Drug resistance in new cases reflects primary transmission of resistant strains, while drug resistance in previously treated patients is more likely to reflect acquired resistance during previous tuberculosis (TB) treatment. In this study from a rural hospital in South India, we compared molecular differences between new and previously treated TB patients who had isoniazid or rifampicin resistance-conferring mutations using the GenoType MTBDRplus assay. Out of 2112 TB patients, 245 (11.6%) had rpoB mutations and 338 (16%) had isoniazid resistance-conferring mutations. Among patients with rpoB mutations, the proportion of new and previously treated cases with no isoniazid resistance-conferring mutations was 41.2% and 26% (P-value = 0.02; risk ratio [RR] 1.58, 95% confidence interval [CI] 1.09–2.31; risk difference [RD] 15.2%, 95% CI 18.2–28.6), respectively. Among patients with isoniazid resistance-conferring mutations, the proportion of new and previously treated cases with no rpoB mutations was 71.8% and 33.2% (P-value < 0.0001; RR 2.17, 95% CI 1.73–2.71; RD 38.7%, 95% CI 28.8–48.6), and the proportion with single inhA mutations (versus having katG mutations) was 33.1% and 20.9% (P-value = 0.012; RR 1.58, 95% CI 1.11–2.27; RD 12.2%, 95% CI 2.57–21.8), respectively. The most common resistance mutations were S531 L in the rpoB gene, S315T1 in the katG gene and C15T in the inhA gene, and there were no significant differences between new and previously treated patients. In conclusion, new TB cases were less likely to have combined isoniazid and rifampicin resistance-conferring mutations and, in cases with isoniazid resistance, they were more likely to have single inhA mutations than katG mutations. Taking into account that previous research has shown katG mutations precede mutations in the rpoB gene in most cases of rifampicin resistant TB, our results suggest a negative epistatic association between katG and rpoB mutations.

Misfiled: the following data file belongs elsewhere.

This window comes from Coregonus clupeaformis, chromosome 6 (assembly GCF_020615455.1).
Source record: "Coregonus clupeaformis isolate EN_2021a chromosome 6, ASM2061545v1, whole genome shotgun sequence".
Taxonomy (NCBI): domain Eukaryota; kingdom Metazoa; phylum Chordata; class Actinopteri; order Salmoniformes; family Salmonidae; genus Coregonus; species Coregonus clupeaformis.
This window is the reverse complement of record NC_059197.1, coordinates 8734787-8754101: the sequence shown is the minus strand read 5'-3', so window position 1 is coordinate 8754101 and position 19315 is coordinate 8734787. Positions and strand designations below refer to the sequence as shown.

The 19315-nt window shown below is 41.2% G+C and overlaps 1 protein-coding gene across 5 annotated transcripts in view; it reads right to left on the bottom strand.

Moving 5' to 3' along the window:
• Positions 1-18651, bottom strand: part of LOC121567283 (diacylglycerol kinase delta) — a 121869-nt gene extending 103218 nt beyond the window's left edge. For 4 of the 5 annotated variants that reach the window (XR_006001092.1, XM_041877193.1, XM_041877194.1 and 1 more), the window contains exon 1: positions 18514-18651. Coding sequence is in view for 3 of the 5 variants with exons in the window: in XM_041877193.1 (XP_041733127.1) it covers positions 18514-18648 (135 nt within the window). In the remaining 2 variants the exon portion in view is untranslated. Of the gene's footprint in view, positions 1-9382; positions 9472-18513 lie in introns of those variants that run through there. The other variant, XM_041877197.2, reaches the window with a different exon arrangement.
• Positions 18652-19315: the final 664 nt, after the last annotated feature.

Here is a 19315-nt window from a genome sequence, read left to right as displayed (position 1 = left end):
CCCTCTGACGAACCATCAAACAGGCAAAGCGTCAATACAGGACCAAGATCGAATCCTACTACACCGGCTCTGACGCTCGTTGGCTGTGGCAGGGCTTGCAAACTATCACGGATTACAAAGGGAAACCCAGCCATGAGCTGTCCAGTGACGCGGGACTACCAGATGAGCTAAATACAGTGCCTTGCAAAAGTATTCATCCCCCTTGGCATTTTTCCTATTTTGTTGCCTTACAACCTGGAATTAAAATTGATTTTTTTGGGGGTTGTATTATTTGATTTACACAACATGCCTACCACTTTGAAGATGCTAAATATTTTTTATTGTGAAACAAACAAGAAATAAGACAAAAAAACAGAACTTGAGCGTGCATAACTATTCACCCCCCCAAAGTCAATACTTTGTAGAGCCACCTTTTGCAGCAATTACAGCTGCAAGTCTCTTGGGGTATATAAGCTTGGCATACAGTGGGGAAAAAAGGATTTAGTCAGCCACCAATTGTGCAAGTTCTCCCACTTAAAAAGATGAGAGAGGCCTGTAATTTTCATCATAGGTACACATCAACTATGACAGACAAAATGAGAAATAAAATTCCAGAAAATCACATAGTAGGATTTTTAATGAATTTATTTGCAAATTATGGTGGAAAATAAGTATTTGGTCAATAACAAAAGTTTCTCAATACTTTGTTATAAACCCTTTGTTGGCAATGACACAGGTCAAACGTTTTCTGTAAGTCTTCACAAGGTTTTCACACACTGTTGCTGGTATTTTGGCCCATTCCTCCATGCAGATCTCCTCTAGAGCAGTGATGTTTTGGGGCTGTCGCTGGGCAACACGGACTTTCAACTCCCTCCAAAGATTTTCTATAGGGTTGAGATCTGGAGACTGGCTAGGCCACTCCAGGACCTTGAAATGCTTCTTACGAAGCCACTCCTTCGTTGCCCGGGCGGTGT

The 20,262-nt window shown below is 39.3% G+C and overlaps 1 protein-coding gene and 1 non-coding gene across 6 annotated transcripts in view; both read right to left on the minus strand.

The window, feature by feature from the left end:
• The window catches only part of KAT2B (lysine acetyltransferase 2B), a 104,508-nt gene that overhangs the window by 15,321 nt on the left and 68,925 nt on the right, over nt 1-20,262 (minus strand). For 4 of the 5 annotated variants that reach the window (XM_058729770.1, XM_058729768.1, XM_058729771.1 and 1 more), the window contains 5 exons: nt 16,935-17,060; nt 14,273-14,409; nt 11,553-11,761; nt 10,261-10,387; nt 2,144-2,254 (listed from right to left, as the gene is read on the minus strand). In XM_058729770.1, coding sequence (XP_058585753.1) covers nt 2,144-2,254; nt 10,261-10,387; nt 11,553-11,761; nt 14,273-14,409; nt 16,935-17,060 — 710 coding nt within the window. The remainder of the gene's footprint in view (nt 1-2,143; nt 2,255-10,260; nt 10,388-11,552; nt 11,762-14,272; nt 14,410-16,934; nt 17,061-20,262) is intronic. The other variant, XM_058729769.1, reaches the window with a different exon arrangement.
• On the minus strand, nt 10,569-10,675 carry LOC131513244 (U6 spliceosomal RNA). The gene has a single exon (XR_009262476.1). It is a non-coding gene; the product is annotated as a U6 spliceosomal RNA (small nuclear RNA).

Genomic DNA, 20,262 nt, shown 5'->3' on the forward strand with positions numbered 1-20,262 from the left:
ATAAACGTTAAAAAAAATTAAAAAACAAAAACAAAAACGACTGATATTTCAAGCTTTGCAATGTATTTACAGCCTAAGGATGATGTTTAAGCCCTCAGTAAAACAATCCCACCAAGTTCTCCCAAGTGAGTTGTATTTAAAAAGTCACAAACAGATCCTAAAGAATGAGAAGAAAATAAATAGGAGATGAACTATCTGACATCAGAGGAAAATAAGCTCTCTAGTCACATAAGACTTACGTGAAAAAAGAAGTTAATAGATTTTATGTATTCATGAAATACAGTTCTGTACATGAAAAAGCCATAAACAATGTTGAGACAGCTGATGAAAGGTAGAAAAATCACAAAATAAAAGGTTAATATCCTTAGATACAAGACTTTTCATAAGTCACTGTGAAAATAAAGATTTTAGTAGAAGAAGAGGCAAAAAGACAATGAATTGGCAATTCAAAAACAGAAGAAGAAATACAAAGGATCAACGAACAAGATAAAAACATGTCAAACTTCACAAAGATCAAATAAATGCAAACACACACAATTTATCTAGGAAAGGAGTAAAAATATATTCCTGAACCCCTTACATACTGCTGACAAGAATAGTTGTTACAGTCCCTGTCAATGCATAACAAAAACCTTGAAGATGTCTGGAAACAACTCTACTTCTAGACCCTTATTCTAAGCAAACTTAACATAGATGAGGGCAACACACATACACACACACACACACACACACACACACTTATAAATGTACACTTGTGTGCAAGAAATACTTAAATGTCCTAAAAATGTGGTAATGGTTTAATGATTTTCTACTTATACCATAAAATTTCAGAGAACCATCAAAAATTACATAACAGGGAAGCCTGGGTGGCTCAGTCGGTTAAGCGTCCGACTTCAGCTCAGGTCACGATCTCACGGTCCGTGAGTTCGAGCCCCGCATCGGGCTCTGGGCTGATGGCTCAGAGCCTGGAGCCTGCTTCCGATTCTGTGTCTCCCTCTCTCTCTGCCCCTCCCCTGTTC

Infection, Genetics and Evolution – Elsevier
Published: Apr 1, 2018
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